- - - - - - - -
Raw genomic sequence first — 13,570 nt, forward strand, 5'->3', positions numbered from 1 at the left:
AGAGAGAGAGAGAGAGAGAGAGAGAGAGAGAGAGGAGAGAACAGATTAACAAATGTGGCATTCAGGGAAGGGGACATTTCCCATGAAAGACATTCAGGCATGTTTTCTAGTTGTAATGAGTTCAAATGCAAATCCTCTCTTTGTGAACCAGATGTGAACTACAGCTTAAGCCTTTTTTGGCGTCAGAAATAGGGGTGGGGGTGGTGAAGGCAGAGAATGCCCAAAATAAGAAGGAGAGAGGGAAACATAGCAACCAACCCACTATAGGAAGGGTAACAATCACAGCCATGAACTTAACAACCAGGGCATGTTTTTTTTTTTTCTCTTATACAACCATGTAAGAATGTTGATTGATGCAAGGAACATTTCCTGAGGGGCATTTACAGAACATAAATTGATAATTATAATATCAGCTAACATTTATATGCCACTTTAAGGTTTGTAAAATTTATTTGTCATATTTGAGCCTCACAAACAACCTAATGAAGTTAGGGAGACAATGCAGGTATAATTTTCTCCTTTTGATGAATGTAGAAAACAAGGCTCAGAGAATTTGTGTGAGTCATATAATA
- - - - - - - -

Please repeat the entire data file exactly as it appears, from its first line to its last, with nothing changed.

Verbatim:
Raw genomic sequence first — 13,570 nt, forward strand, 5'->3', positions numbered from 1 at the left:
AGAGAGAGAGAGAGAGAGAGAGAGAGAGAGAGAGGAGAGAACAGATTAACAAATGTGGCATTCAGGGAAGGGGACATTTCCCATGAAAGACATTCAGGCATGTTTTCTAGTTGTAATGAGTTCAAATGCAAATCCTCTCTTTGTGAACCAGATGTGAACTACAGCTTAAGCCTTTTTTGGCGTCAGAAATAGGGGTGGGGGTGGTGAAGGCAGAGAATGCCCAAAATAAGAAGGAGAGAGGGAAACATAGCAACCAACCCACTATAGGAAGGGTAACAATCACAGCCATGAACTTAACAACCAGGGCATGTTTTTTTTTTTTCTCTTATACAACCATGTAAGAATGTTGATTGATGCAAGGAACATTTCCTGAGGGGCATTTACAGAACATAAATTGATAATTATAATATCAGCTAACATTTATATGCCACTTTAAGGTTTGTAAAATTTATTTGTCATATTTGAGCCTCACAAACAACCTAATGAAGTTAGGGAGACAATGCAGGTATAATTTTCTCCTTTTGATGAATGTAGAAAACAAGGCTCAGAGAATTTGTGTGAGTCATATAATA